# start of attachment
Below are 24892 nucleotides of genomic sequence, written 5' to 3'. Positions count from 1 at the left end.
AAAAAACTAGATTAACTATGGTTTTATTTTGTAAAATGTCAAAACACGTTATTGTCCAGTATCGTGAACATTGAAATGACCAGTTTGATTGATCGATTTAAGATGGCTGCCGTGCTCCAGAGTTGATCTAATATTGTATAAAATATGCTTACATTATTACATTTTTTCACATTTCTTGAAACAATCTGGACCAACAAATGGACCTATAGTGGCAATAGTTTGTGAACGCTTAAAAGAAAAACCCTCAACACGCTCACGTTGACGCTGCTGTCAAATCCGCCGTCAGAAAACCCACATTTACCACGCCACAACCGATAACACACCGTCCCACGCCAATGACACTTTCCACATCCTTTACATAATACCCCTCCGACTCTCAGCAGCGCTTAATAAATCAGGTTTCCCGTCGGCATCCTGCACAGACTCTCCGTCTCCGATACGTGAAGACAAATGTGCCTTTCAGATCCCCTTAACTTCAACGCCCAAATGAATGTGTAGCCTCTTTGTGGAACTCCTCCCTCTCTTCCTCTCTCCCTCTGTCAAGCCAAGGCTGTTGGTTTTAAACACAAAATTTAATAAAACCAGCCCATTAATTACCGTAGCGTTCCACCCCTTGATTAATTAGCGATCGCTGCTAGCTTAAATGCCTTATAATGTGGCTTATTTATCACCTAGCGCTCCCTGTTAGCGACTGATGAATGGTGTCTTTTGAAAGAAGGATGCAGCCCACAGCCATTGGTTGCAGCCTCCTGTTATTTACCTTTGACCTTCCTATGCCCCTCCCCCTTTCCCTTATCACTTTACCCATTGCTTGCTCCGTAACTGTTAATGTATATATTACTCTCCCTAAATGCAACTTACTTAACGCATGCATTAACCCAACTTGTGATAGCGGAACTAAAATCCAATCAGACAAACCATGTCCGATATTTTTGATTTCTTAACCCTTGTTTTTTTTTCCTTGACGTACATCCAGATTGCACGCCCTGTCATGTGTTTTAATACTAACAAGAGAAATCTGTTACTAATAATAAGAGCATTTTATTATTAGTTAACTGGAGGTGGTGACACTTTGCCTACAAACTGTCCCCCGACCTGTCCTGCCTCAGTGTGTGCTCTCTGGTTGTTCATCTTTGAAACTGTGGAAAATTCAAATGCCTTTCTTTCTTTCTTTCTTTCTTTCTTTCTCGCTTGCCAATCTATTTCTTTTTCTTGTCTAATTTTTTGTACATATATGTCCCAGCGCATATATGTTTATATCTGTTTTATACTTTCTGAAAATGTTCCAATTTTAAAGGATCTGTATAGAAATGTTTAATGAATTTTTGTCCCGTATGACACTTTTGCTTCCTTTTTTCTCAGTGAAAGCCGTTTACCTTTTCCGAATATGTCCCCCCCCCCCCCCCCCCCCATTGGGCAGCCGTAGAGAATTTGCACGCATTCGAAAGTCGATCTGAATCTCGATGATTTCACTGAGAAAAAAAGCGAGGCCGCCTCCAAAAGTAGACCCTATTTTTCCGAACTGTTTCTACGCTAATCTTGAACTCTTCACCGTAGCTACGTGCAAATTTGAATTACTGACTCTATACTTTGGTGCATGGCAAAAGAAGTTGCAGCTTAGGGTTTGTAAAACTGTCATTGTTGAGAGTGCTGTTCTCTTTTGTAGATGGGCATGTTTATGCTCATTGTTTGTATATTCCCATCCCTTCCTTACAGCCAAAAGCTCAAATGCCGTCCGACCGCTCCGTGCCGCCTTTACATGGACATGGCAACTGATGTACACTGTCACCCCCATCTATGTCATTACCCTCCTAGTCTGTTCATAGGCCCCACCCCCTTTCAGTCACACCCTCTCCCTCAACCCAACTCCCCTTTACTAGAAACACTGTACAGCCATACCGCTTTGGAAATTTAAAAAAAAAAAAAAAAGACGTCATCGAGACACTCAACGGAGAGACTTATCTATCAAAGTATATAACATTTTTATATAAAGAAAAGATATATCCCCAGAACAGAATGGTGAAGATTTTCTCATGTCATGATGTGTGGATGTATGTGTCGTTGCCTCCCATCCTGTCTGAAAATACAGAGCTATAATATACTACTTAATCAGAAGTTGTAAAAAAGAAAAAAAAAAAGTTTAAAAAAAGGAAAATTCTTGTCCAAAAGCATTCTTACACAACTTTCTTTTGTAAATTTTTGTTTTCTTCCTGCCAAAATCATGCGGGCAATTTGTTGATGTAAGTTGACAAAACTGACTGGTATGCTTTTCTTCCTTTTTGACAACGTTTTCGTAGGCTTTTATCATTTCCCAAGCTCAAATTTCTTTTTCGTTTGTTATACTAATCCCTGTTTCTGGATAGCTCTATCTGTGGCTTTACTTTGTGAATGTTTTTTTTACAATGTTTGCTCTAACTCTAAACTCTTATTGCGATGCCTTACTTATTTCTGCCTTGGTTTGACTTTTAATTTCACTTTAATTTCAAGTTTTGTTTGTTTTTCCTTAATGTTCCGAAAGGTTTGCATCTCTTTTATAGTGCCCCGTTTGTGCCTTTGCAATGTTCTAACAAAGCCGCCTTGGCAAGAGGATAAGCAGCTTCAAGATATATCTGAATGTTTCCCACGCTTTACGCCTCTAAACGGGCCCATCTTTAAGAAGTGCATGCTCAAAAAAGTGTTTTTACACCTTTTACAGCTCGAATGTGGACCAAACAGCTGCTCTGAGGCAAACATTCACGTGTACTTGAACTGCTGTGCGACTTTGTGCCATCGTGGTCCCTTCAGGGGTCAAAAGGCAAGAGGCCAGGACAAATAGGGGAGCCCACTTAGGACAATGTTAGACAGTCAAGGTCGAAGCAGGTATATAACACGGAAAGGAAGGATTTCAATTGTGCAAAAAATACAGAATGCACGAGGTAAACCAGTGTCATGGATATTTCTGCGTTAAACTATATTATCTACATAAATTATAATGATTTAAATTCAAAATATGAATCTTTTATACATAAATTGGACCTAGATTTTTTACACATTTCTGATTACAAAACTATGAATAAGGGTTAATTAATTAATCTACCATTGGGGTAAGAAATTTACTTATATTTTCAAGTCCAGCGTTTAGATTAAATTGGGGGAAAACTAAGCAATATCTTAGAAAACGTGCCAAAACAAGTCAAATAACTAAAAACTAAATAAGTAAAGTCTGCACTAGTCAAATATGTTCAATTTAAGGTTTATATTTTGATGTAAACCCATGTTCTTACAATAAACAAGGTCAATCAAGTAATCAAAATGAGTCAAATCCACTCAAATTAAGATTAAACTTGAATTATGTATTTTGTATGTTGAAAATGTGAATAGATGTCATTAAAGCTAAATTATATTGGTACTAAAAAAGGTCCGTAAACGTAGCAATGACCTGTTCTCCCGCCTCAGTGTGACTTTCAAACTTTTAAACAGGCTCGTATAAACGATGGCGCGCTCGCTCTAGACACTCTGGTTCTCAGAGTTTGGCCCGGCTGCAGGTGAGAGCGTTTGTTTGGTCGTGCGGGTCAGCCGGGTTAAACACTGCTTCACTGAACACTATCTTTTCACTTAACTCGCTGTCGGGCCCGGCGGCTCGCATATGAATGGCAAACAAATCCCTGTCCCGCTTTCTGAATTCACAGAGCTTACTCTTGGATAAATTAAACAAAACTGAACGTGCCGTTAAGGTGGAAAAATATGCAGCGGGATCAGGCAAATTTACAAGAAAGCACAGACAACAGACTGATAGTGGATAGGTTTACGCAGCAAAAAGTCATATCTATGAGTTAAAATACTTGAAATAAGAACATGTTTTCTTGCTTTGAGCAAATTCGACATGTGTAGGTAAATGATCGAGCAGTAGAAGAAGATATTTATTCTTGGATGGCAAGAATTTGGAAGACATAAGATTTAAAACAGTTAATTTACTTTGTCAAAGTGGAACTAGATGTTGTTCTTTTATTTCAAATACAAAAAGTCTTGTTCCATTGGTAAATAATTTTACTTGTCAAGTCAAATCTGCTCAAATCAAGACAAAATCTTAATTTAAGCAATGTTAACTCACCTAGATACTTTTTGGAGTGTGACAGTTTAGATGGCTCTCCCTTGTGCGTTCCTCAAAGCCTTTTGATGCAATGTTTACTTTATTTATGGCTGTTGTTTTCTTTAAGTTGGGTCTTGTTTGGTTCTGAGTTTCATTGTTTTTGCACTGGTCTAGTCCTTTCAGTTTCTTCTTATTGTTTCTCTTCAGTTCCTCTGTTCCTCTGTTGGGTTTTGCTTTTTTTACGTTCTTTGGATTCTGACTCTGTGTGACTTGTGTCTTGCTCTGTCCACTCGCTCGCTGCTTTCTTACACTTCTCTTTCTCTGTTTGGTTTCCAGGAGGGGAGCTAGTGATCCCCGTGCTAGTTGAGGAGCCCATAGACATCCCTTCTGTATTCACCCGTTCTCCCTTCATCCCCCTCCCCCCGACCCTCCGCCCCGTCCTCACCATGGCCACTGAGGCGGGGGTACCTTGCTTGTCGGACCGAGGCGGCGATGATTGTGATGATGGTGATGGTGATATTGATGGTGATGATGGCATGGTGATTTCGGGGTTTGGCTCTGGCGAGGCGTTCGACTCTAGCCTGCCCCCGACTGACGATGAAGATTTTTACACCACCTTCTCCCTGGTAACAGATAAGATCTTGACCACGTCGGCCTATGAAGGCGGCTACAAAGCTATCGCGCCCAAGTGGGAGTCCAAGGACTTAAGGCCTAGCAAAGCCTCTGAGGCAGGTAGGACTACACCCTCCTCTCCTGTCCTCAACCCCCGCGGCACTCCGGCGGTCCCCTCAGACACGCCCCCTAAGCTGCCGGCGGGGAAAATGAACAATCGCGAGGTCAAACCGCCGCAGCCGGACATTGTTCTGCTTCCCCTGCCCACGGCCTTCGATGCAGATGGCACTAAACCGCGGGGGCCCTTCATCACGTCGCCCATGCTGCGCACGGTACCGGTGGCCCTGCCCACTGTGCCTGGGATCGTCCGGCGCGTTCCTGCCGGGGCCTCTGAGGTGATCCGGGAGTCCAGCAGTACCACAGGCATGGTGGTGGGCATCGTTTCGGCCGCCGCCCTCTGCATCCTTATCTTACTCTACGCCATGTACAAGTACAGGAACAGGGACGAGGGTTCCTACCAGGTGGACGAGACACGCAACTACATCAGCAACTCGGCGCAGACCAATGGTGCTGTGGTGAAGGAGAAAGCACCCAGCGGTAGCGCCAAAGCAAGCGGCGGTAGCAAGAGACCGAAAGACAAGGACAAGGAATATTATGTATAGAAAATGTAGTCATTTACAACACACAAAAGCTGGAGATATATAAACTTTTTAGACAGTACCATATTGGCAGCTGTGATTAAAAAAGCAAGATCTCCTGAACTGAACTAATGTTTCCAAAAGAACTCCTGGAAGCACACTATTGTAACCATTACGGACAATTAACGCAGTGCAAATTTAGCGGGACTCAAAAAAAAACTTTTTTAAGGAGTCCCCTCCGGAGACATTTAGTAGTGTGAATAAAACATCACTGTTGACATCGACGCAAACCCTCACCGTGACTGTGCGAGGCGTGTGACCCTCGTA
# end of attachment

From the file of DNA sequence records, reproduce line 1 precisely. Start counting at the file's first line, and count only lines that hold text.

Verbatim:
Below are 24892 nucleotides of genomic sequence, written 5' to 3'. Positions count from 1 at the left end.